Big Boy Duluth

The Union Pacific steam engine, the Big Boy 4014, heads south out of Duluth during July 2019. (Photo by Bruce Treichler)

What do you think was the biggest national news story of 2019?

If you are guessing this monumental story starts with a “T,” you are quite right. However, it’s not the T-word you are thinking of.

The biggest news story of 2019 was about a train — no ordinary train, but the greatest and strongest steam engine ever built — the Union Pacific Big Boy 4014. This gigantic steam engine was built in the early 1940s to haul long heavy trains of coal over the Wasatch Mountains between Cheyenne, Wyoming, and Ogden, Utah. Twenty-five Big Boys were built; eight survived to go display in parks across the country. Until May of 2019, none of them were running.

Union Pacific Railroad, the original owner of the 4014, worked diligently for the last six years to get this mighty engine up and running. The efforts required a total rebuild of the engine, and in many cases, parts had to be engineered one at a time. 

Union Pacific’s mission was to get the Big Boy on the tracks, in working order, by mid-May, and take it to Ogden, Utah. 

The occasion was the 150th anniversary of “The Golden Spike,” the meeting of trains coming from the east and west, the completion of the Transcontinental Railway in 1869. For the first time, Americans could travel from New York to San Francisco by train. It was a miraculous piece of history, uniting the country and making travel feasible.

On May 9, 2019, thousands of train fans gathered in Ogden to watch as the Big Boy arrived from its home in Cheyenne, Wyoming. The UP 844 also arrived, and the engines met nose to nose, just as history recorded two engines meeting a century and a half ago.

My husband, Bruce, was one of the throngs of train buffs — affectionately known as steam nerds — who waited patiently for the engines to arrive, decked out with cameras, phones, video cameras and tripods. He and his buddy Scott from Chicago and many others followed the engine back across Utah and Wyoming. The Big Boy spent the rest of the summer and into the fall traversing much of the western half of the U.S.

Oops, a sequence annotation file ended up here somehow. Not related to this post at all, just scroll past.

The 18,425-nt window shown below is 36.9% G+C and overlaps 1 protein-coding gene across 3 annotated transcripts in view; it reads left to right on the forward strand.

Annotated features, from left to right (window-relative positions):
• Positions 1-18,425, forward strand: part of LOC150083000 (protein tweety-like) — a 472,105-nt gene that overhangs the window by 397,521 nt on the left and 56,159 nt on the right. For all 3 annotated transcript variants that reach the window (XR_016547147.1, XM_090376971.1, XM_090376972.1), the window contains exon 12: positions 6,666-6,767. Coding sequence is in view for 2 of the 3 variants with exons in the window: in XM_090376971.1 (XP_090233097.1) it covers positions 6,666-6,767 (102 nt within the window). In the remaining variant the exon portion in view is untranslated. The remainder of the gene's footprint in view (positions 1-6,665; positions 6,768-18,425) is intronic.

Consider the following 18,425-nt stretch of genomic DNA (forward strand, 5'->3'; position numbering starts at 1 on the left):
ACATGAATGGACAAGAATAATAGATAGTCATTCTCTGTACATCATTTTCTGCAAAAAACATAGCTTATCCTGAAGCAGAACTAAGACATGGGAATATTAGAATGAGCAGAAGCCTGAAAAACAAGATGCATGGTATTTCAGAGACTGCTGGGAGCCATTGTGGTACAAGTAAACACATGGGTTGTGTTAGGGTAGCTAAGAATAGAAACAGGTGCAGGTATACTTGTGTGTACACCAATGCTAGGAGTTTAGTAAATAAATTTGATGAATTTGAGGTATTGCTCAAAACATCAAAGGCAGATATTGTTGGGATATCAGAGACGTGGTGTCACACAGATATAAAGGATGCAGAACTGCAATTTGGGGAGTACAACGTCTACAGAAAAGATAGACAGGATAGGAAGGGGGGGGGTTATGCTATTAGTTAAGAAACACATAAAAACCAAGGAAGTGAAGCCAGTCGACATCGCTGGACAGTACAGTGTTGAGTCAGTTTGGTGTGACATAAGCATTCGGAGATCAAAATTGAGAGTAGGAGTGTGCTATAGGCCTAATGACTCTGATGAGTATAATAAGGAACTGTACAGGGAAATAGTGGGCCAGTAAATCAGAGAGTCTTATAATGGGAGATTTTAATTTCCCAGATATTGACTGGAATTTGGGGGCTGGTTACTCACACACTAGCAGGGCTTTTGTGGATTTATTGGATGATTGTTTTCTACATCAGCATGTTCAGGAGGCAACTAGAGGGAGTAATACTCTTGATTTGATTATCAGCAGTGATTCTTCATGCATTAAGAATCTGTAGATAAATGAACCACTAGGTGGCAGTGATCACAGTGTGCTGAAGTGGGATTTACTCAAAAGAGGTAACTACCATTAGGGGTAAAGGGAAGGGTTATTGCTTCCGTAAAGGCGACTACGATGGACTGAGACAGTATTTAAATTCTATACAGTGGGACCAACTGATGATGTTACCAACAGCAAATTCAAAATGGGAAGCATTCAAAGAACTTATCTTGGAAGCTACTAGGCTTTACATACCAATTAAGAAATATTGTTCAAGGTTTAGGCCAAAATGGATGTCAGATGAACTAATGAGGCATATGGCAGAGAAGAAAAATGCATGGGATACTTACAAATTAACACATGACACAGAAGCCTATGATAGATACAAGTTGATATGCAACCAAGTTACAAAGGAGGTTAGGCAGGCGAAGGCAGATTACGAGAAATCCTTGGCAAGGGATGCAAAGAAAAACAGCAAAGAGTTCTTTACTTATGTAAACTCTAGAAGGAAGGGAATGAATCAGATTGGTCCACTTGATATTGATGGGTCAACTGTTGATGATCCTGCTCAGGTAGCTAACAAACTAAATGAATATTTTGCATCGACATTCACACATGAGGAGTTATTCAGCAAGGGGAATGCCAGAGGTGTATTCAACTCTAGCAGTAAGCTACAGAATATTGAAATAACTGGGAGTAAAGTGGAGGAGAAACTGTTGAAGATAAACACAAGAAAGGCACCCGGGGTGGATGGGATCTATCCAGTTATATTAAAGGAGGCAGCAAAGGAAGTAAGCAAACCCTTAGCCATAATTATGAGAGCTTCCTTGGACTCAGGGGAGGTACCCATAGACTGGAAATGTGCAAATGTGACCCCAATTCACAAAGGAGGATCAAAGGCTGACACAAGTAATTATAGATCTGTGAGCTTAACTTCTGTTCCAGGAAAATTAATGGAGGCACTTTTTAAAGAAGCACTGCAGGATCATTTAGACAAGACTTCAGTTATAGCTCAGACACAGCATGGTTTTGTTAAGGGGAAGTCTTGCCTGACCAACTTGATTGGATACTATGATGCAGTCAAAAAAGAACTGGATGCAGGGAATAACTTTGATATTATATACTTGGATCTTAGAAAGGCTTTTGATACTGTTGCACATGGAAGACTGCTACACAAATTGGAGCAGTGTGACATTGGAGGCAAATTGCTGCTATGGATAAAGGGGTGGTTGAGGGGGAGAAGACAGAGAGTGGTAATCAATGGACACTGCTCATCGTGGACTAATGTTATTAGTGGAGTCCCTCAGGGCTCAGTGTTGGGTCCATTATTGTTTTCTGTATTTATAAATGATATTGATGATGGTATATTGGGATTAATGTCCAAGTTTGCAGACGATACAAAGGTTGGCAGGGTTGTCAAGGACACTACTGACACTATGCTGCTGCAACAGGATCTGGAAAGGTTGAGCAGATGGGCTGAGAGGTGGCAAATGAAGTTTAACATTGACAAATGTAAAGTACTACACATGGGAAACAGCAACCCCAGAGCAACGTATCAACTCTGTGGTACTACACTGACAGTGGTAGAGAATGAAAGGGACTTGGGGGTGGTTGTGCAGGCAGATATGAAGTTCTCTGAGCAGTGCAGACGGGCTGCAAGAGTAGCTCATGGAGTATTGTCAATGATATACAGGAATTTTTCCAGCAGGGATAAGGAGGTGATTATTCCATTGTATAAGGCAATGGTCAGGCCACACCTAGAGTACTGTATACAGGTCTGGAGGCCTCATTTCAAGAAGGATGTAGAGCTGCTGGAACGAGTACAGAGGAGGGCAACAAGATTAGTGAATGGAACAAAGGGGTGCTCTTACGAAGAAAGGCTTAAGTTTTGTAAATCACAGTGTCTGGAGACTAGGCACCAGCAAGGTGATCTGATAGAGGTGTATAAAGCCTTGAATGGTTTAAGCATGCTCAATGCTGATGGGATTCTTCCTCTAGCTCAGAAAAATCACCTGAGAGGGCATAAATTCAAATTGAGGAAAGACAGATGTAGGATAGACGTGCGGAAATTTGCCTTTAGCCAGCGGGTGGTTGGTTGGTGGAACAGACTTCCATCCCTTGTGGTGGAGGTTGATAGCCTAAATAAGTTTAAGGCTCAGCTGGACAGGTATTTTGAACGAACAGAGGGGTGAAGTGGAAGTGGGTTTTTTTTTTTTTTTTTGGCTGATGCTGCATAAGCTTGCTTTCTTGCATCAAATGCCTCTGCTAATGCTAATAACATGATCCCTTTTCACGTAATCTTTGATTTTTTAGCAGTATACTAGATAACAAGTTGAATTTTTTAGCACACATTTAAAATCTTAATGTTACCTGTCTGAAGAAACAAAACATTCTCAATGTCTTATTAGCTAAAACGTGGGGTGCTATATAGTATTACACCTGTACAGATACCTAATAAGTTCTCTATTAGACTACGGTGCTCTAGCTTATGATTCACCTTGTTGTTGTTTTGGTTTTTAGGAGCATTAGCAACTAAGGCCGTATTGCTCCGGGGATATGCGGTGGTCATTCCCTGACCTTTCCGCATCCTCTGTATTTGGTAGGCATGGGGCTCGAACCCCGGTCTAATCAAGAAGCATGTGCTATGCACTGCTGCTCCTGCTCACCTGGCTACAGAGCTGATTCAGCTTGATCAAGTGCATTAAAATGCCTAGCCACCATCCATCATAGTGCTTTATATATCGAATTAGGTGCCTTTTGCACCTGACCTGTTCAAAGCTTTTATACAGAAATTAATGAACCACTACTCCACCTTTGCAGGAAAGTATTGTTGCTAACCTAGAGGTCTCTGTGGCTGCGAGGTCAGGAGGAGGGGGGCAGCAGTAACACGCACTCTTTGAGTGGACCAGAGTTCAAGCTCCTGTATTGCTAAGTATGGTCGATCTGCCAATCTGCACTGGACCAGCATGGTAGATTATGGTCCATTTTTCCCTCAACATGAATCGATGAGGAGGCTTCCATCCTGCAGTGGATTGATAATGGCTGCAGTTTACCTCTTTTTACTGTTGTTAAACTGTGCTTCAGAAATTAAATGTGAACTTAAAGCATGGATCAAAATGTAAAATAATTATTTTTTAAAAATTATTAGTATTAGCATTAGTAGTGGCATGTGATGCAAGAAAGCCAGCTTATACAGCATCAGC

To our great good fortune, the Big Boy’s travels took him through Minnesota. He started in Albert Lea, then north through Waseca and Faribault, then into the metro area for a three-day stop at Union Depot in St. Paul. Then, north again and on to Duluth. Hundreds of people greeted the train at each stop.

I went to see the engine in St. Paul. Bruce and sons Paul and Matt took a few days vacation time and met the engine in Faribault, then went to Duluth to see the engine one more time before it took off east to Chicago and on to other destinations.

While the Big Boy’s presence in Minnesota was the ultimate experience for train fanatics, its visit also attracted history buffs, families and young toy train lovers. If you did not get the chance to see it traverse our state, let me tell you, this is not Thomas the Tank Engine. It is not cute and cuddly. It is a monster — at 132 feet long, it’s about two-thirds the length of a Boeing 747. At 17.5 feet tall, it dwarfs the tallest humans. The driving wheels alone are 5 feet 8 inches tall. UP says it weighs about 1.2 million pounds.

And steam engines have lives of their own. They groan and crackle when they start to move. They huff and puff as they start to breathe, then pick up speed as they steam down the tracks. And when the engine is going full bore, the ground shakes and you have to cover your ears because of the thunderous noise.

Yes, the biggest news event of 2019 was the reincarnation of this monstrous being, sharing with all of us a living and breathing history lesson and showing how tons of iron and steel can be intimidating and beautiful at the same time.

It’s one “T” word that we all can agree on.

Peggy Bakken is a former executive editor and a columnist for APG-East Central Minnesota. Reactions welcome:


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